$5 Million dollar shortfall would cut many programs at Judiciary and leave many court employees without a job

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Guam – The Legislature was left in silence when Supreme Court Chief Justice Katherine Maraman testified that the $5,000,000.00 shortfall facing the Judiciary would eviscerate all the progress the Judiciary has made over the years and force many court employees to be placed on furlough.

Chief Justice Katherine Maraman cut straight to the point sharing the stark reality of what would occur at the Judiciary if revenues are not increased come October 1st.

If funding levels for the coming fiscal year dip below levels consistent with our decreasing cash allotments of the past two consecutive years, the Judiciary of Guam, on October 1, 2018, will have to implement the following actions:

The Judiciary will terminate: the Juvenile Drug Court Program and eliminate its four probation officers and one administrative staff; the Mental Health Court will be closed and its two case management staff eliminated; the Veterans Treatment Court will be closed and two probation officers will be cut; and our Adult Drug Court Program will be closed with seven probation officers and one administrator to be let go.

The Compiler of Laws Office will downsize and two staff laid off; all four administrative staff members of the Office of the Public Guardian will be taken off our staffing pattern, with the Public Guardian to personally manage the day-to-day operations of the office.

The same will apply to the Ethics Prosecutor, who will manage the office without an Executive Secretary.

Client Services and Family Counseling Division will be reduced by five and judges will be directed to order treatment and non-forensic assessments from the relevant executive branch agencies.

Finally, their largest division, Courts & Ministerial, will reduce its staffing by two more people to include the Language Assistance Program Manager.

The Judicial Education Center will be limited to Judiciary staff training only, and will eliminate the Judicial Educator.

“Total staff to be discharged will be 47, at a minimum. That will save approximately 3.75 million dollars. In order to cut the additional amount needed the entire judicial branch of the government of Guam will be placed into a 36 or 38-hour workweek that will be in line with Judicial Council and our human resources rules and policies. A 32-hour work week may be implemented should fiscal conditions warrant,” explained Maraman.

The budget shortfall would also mean that the Judiciary of Guam will close the Northern Court Satellite and bring all staff back to the Guam Judicial Center to support core court functions.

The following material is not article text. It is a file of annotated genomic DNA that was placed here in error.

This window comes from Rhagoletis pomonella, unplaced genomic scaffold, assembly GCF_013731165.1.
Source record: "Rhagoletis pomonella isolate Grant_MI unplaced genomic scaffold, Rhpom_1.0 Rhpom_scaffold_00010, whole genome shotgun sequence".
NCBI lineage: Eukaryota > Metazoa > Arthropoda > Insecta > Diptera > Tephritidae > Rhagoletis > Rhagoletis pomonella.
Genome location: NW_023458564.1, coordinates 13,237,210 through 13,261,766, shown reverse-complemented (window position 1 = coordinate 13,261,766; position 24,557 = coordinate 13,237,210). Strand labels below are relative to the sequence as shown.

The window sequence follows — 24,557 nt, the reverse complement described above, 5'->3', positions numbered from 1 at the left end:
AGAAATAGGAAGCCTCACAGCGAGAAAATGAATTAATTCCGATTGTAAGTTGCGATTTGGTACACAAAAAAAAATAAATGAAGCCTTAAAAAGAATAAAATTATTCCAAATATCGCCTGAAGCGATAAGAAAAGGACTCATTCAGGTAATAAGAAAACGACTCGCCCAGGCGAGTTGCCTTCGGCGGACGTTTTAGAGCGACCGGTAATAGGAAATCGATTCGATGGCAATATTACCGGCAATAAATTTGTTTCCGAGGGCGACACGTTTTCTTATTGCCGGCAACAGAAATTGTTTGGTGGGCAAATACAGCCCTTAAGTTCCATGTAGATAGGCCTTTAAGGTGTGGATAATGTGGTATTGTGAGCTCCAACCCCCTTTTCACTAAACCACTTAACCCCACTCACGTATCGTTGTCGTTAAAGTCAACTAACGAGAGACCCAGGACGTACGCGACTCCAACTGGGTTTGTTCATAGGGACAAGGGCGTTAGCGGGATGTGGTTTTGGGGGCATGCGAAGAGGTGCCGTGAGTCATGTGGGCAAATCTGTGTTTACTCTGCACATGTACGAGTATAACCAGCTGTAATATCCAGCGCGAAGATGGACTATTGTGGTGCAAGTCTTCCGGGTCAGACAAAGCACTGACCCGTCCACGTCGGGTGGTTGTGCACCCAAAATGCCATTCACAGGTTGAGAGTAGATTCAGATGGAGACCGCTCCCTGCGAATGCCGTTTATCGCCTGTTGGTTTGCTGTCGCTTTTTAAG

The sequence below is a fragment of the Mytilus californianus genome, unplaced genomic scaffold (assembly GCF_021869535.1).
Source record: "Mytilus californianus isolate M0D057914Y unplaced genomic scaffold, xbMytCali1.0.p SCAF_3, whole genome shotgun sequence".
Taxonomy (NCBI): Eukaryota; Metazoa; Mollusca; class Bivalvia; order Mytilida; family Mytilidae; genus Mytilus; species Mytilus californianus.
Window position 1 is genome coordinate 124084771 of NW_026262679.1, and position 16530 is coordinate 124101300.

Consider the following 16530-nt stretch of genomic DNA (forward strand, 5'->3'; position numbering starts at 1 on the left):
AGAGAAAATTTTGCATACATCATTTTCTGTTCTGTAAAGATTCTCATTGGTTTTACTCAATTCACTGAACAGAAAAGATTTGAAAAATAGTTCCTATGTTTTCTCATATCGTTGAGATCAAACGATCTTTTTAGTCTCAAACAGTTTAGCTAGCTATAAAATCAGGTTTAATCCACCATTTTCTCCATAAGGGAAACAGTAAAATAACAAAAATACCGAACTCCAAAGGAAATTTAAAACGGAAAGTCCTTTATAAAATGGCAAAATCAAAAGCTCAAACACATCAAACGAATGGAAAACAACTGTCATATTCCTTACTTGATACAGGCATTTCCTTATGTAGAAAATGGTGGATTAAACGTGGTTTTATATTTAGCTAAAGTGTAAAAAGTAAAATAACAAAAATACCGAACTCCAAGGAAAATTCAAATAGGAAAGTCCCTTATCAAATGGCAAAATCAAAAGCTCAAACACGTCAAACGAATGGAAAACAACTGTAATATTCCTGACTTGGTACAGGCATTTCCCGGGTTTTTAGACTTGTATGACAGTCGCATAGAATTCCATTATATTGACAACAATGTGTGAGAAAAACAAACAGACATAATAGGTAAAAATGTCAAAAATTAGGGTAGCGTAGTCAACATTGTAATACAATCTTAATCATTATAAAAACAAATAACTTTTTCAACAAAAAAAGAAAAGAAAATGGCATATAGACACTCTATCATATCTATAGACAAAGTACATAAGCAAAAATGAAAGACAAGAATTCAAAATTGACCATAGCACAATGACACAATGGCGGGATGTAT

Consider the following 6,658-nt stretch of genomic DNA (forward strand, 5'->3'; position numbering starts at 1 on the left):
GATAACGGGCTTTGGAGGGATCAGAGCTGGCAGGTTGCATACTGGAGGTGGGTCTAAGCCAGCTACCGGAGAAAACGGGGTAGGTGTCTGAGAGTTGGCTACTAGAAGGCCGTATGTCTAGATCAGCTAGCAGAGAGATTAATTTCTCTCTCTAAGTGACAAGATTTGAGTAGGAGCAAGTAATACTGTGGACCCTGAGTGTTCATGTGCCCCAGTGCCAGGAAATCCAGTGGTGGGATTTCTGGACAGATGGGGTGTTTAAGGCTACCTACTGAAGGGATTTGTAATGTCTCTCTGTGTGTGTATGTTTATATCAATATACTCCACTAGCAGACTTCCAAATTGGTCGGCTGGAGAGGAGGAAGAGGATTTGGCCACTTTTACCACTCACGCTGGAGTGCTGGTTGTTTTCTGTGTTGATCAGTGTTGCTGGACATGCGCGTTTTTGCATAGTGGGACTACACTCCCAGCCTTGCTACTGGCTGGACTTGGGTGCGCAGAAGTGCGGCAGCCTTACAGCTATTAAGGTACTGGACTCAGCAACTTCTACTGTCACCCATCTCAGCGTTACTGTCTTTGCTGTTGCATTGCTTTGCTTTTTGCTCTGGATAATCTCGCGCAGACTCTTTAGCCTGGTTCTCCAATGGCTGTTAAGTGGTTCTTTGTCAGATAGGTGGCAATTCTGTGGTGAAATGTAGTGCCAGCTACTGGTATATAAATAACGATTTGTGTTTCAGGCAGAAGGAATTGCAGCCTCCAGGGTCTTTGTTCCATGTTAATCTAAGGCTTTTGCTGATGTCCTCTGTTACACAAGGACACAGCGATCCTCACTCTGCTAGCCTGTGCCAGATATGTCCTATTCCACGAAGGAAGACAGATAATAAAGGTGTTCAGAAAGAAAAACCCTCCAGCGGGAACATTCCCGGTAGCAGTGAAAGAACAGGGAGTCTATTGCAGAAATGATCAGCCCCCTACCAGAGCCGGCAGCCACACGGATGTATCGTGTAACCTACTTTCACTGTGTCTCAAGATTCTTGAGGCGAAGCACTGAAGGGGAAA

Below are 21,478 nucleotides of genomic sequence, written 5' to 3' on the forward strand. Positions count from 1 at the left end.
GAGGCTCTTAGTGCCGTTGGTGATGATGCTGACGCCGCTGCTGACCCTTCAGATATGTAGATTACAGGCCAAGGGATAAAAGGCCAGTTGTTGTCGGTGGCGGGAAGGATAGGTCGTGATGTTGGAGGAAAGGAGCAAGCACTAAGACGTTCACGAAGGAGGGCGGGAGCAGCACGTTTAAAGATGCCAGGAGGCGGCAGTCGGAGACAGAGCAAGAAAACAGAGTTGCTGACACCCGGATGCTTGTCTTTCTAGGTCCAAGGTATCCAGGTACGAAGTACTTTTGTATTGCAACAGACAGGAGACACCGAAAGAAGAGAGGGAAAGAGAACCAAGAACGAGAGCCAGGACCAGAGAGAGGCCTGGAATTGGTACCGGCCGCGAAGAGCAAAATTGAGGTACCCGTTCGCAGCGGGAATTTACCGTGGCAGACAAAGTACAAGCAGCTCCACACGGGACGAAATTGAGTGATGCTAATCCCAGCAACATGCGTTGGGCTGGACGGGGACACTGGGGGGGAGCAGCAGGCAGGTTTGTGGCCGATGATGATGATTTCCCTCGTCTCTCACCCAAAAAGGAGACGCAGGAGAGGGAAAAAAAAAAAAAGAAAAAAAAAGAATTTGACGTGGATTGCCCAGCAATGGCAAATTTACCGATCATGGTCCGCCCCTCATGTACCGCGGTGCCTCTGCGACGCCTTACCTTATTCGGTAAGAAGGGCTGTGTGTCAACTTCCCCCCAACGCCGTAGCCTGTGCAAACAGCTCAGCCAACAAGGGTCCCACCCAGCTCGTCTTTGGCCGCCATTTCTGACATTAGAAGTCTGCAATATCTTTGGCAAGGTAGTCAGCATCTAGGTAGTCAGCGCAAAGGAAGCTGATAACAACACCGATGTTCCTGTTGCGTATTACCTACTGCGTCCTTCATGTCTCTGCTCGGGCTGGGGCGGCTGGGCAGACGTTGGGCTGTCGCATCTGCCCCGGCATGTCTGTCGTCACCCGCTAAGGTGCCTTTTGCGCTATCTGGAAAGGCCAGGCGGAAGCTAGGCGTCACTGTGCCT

According to Maraman most contracts funded by the General Fund will be terminated.

Increments, merit bonuses and recruitment for remaining court positions will be suspended and the electronic monitoring program implementation will be halted.

“We will leave in place a reduction in court appointment attorney fees, the Judiciary Quality Time Program and continue the ban on locally funded travel. We will freeze all vacancies, purchases of drug kits, ammunition, and supplies. Intake counters at the Clerks’ Offices and the Probation Services Division will continue to close at 4:00 p.m. or earlier. Several of these actions were already started on February 19, and will continue into the foreseeable future,” stated Maraman

Financial predictability and stable funding is what the Judiciary of Guam is seeking from policymakers, but without it Chief Justice Maraman reiterated, “The contemplated drastic cuts to our funding will effectively eviscerate these years of progress, to the utter detriment of the people to whom we are all accountable. Remember as you make these judgments that we, public servants, are called to serve and protect all of the people of Guam, most particularly those who because of their circumstances need us the most.”

Chief Justice Maraman’s testimony was relative to Bills 332-34 & 237-34 which pertains to appropriations for the Executive, Legislative and Judicial branches of the government for FY 2019.

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Jolene Toves
Jolene joined the PNC team in 2017, as a producer, co-anchor and investigative reporter covering law enforcement, courts and crimes. Notable coverage includes the Ehlert case, the Mark Torre Jr. trial, the Allan Agababa trial, exclusive pieces on the Life of a Drug Dealer/Addict, and Life behind bars...the story of Honofre Chargualaf and Kevin Cruz. In 2019, she was promoted to Assistant News Director and Lead Anchor. From 2015 to 2017 she served as Public Relations and Promotions Manager, for the Hotel Nikko Guam handling local radio and advertorial promotions, as well as produced and directed tv commercials for the hotel. Prior to this she worked with KUAM for three years as a reporter and segment host. She began her journalism career in 2012, working with Glimpses of Guam contributing to the Guam Business Magazine, R&R magazine, MDM magazine and the Marianas Business Journal.